Part of our questions are answered by the difference between traditional and mechanical kilns - the timings for mechanical kilns are about what we think is about right. The only problem left is that they seem to expect a 16-18% overall weight loss (curing & smoking combined) during this period. With 7-9% loss achieved by smoking: a period during which your salmon lost little or no weight. :? However, the article does go on to mention continuing drying after the smoking period, which may be the answer.

Edit - added 19.12 -1-6-08
From Galloway Smokehouse website
The sides are smoked for anything up to 48 hours in oak smoke. During this time the sides need to loose 15% of their moisture, and obtain the golden hue and traditional texture. The sawdust is only allowed to smoulder, so a layer of ice is placed on the sawdust and as this melts it damps the surface layer of sawdust. This damp layer stops the sawdust from bursting into flames and so cooking the fish. The maximum temperature can only be 30�C so it is a difficult process in warm countries.


Do any other forum members monitor weight loss during smoking? (Oops, I can feel a few funny comments coming on :lol: ).

If so can they post their findings for comparison please.
Phil
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Postby saucisson » Sun Jun 01, 2008 7:05 pm

I was about to move the whole thread over to dietary chat :lol:

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Postby Batman » Sun Jun 01, 2008 8:52 pm

That FAO document is interesting, quite a few similarities with Erlandson. The good news is that we seem to be doing the dry salting ok, even with the reduced amount of salt in Saucisson's recipe, as we can get the 7-9% initial reduction.

Perhaps the difference is purely down to the smoking temperature, they suggest slightly raised temperatures above ambient (FAO 27C plus 30 mins at 33C, Erlandson 26-32C) whereas my temps were around 20C. I don't think I could achieve this temperature in my home made smoker, though maybe someone with a Bradley could.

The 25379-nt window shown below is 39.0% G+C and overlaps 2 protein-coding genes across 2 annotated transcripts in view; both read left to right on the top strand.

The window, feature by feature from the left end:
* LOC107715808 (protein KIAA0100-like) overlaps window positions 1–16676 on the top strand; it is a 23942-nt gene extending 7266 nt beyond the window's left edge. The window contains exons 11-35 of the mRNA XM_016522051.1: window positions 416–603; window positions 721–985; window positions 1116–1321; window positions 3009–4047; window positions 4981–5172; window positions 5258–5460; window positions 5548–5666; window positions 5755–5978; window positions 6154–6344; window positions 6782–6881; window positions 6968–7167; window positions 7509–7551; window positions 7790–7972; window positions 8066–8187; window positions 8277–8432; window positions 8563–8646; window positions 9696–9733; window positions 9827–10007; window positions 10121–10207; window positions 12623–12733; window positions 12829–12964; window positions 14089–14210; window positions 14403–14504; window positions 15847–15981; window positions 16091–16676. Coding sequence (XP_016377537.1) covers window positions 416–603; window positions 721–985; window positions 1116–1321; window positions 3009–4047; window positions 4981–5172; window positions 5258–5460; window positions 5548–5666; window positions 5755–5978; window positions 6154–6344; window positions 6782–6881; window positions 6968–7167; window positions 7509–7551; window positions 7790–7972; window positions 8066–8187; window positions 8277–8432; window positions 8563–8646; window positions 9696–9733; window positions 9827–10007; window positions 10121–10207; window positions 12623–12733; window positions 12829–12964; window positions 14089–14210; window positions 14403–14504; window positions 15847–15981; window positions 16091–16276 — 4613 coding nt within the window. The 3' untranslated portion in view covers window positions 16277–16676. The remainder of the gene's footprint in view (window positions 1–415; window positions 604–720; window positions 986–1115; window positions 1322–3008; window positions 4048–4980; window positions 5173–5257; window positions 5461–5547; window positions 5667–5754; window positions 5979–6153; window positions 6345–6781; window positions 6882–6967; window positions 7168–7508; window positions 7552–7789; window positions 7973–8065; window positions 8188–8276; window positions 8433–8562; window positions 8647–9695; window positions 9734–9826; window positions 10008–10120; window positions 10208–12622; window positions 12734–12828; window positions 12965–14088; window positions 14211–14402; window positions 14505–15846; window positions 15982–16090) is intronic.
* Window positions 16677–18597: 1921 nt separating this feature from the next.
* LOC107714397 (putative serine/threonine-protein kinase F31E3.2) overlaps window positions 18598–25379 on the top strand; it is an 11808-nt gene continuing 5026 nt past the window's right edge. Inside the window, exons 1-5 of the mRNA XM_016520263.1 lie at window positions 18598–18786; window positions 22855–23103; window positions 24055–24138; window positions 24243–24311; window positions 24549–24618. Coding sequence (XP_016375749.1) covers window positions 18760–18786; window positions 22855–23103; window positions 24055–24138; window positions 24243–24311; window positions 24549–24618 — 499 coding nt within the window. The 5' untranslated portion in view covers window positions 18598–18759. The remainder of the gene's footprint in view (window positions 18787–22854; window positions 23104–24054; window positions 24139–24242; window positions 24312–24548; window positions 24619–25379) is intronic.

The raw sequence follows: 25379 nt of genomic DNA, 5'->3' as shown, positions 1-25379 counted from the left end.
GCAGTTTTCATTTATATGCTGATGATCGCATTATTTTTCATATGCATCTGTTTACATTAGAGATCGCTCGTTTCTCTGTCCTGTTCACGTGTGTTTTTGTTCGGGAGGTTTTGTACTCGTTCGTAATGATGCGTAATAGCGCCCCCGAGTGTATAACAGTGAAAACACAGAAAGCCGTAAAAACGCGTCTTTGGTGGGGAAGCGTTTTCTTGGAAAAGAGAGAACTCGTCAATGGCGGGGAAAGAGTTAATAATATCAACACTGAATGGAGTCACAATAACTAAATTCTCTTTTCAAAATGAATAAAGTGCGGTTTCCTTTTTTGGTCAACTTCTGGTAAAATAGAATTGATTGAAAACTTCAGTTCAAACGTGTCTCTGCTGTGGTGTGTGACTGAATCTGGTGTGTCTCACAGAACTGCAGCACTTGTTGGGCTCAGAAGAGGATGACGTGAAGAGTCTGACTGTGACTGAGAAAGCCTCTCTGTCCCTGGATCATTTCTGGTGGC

Unfortunately, there's still no explanation of the 'science' behind the 15-17% weight loss target.

Still hoping for an explanation.
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Postby saucisson » Mon Jun 02, 2008 12:04 pm

Batman wrote:
Unfortunately, there's still no explanation of the 'science' behind the 15-17% weight loss target.

Still hoping for an explanation.


Do you mean how to get to 15-17%, or why do we need to get to that figure?

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Postby Batman » Mon Jun 02, 2008 3:52 pm

Dave, its the 'why' I'm interested in, particularly in relation to the impact on the product of NOT achieving the recommended weight loss.
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Postby saucisson » Mon Jun 02, 2008 4:48 pm

Oddley gave the reasons earlier, it's all about longevity of your product. Above that magic number the fish is still basically salted fish, it will last longer than untreated but should still be considered fresh. Below that number the reduced water content inhibits or abolishes the growth of bacterial organisms likely to cause it to go off.

Like many modern commercial products the curing and smoking is as much about flavour as preservation these days, hence the need to keep it in a fridge after purchase. A drier saltier product may be less desirable to the modern palette.

A high water content smoked salmon stored in the fridge in layers of grease proof paper will last a few days and then go off. A low water content fish will continue to cure and mature but ultimately turn into shoe leather.

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Postby Batman » Mon Jun 02, 2008 10:22 pm

Thanks Dave. Are you aware if there's any published science behind this or is it something that has just become embedded in practice as a result of experience. I'm not disputing it I'm just really curious to try and understand the process.

I vac packed and am refrigerating the bulk of the fillet for a 'do' this coming friday - 7 days after smoking, do you think it will still be ok to eat, I'd hate to poison my guests. Should I freeze it? I've tasted the trimmings which are very good.

Cheers
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Postby saucisson » Tue Jun 03, 2008 10:41 am

It's a mixture of science and established practice. I'm wading through some stuff at the moment that someone kindly sent me, If I can pull out any nuggets for you I will post them here.

What weight loss did you achieve in the end or don't you know? I would have thought 7 days vac packed would be OK in the fridge even if you didn't get down to <0.85

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Postby wheels » Tue Jun 03, 2008 12:07 pm

Dave, the knub of my question is "Do we need to achieve 15-17% weight loss to make a safe product regardless of proposed storage time/method?"

I ask because smoked fish differs from fresh fish in that you wouldn't subject fresh fish to 5-10 hours sitting in the temperature 'danger zone' whereas we do with smoked.